Burlington Coat Factory has been around a long time—since 1924. Their focus on bringing value to their customers and tried-and-true product-forward advertising has made them a nationally recognized retailer. Recently, they wanted to do something a little different with their advertising. Rather than focus on the products, they wanted to focus on their dedicated and diverse clientele featuring a handful of aspiring artists in a series of videos designed especially for social media.
Jim Salzano was brought in by creative director Dean Stefanides to shoot the videos known by the hashtag #itsmystyle. While this is the first time Jim is working with Burlington, he’s worked on a number of projects with Dean over the years. Jim has been adding more and more video to his portfolio over the past few years (link to view his work with Macy’s and a personal series of videos featuring women in professions traditionally reserved for men).
They cast a wide net on social media to find the talent. Burlington wasn’t interested in more seasoned talent, kids that have already achieved some level of fame. They wanted normal, everyday kids on their way up.
The four selected—a rapper, beatboxer, photographer, and songwriter—are between the ages of 12 and 19. There was early discussion of shooting in a staged environment, but Jim was adamant that for the level of authenticity desired, they should shoot in their each of the subjects’ home environments.
“I just felt that it would be so much more real. I think you have to give people more than what they ask for these days,” he said.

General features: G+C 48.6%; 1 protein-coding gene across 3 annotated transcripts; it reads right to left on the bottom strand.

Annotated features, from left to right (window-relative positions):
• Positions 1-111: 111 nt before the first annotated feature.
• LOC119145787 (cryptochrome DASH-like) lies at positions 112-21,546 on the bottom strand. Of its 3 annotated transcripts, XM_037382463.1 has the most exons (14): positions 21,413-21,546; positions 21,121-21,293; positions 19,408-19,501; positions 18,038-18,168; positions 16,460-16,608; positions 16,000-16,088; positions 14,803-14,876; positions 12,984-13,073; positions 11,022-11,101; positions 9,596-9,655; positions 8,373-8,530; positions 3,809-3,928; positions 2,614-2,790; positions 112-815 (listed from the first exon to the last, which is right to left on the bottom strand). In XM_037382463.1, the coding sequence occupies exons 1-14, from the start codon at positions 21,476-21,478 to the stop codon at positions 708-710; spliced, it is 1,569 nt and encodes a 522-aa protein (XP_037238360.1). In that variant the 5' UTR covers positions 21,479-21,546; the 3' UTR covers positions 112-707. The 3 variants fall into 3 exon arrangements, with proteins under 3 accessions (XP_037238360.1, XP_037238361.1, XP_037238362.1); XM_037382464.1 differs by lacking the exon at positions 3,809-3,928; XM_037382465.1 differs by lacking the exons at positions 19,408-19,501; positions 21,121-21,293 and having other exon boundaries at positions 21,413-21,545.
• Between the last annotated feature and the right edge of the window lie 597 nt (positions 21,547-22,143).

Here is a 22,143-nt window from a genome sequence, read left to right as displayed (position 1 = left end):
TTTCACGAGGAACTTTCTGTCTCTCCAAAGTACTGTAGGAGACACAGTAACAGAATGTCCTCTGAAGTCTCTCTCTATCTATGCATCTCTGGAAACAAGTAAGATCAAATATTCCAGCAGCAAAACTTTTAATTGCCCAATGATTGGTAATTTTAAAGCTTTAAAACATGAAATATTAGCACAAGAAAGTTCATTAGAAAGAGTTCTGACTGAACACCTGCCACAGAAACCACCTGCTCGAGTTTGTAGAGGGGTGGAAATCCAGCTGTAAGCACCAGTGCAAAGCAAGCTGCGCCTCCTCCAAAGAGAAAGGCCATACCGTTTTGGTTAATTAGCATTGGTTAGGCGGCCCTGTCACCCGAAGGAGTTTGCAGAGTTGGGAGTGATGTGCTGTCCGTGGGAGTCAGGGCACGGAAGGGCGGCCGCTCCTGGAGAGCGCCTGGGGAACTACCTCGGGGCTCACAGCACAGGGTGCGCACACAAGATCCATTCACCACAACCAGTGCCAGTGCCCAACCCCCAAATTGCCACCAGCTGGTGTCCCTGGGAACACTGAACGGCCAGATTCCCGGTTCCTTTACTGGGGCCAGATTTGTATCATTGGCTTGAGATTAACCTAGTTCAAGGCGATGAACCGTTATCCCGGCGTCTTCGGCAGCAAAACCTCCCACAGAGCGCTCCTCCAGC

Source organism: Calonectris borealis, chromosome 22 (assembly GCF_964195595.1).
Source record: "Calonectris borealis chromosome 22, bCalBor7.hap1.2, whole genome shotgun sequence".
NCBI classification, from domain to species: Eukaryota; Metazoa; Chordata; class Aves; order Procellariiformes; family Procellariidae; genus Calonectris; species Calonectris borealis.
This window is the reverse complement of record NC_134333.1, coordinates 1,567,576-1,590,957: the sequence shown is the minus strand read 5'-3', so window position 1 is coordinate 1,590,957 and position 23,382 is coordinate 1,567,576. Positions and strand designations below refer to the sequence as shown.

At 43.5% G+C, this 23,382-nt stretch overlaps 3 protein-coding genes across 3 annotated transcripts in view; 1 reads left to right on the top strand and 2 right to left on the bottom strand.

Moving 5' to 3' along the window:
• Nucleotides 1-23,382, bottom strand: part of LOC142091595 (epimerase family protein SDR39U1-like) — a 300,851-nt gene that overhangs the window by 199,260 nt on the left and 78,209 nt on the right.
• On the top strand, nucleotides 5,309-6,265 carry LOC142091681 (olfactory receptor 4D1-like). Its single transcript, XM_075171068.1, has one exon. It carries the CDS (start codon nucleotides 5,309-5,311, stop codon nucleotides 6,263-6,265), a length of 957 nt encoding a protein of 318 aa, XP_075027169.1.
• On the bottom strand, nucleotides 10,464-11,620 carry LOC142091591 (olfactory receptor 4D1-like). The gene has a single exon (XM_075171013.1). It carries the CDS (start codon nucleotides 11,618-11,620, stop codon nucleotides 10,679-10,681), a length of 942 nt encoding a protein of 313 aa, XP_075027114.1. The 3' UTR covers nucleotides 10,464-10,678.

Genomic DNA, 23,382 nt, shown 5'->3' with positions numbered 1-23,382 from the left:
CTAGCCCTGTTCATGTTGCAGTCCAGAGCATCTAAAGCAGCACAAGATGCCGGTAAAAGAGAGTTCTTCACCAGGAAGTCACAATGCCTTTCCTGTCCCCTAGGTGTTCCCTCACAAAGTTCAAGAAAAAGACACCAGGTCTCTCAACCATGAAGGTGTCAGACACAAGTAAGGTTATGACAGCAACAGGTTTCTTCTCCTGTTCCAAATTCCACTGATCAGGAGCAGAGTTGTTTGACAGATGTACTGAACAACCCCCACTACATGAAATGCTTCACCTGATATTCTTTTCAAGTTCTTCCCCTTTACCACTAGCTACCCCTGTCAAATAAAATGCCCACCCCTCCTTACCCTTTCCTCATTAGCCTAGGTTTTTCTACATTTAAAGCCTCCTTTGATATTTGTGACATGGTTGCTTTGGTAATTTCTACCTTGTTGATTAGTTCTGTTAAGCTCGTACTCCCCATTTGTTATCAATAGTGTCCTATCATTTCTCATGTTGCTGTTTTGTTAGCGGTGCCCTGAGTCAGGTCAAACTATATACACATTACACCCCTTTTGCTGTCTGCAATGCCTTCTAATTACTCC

“We went to their homes, to see the places where they live, create, and play. Kayciblu lives in New Hampshire but when she’s in New York for auditions she stays with her grandmother. So we packed up and headed on over to grandma’s and shot her right there in the living room.”
In her video, Kayciblu talks about being bullied in the fourth grade and how rapping helped her to get through it (she’s now 12). “I love the spotlight. People are shocked when I tell them I’m 12,” she said.
They also shot B-roll around where the kids lived. Jim brought his camera and an assistant on the scout days so they’d be able to show the agency what each location looked like, and quite a bit of that early test footage ended up in the final spots.
On the day of a shoot, Jim takes up the position of talk show host with his crew behind him. For these types of videos, there are no teleprompters and no script. There’s only a list of questions that have been devised between Jim and the agency, and Jim’s job is to get his subjects to open up and reveal something about themselves.
“There’s no intro and they never mention Burlington, except for the super at the end, ‘Burlington celebrates your personal style.’ This is a breakout for Burlington to get closer to their real people talent by shooting them out of the store and in their homes,“he said.
Jim worked with production team Somoroff +. “The collaboration is really one of the things I love about the film business. I think you’re only as good as the people around you.”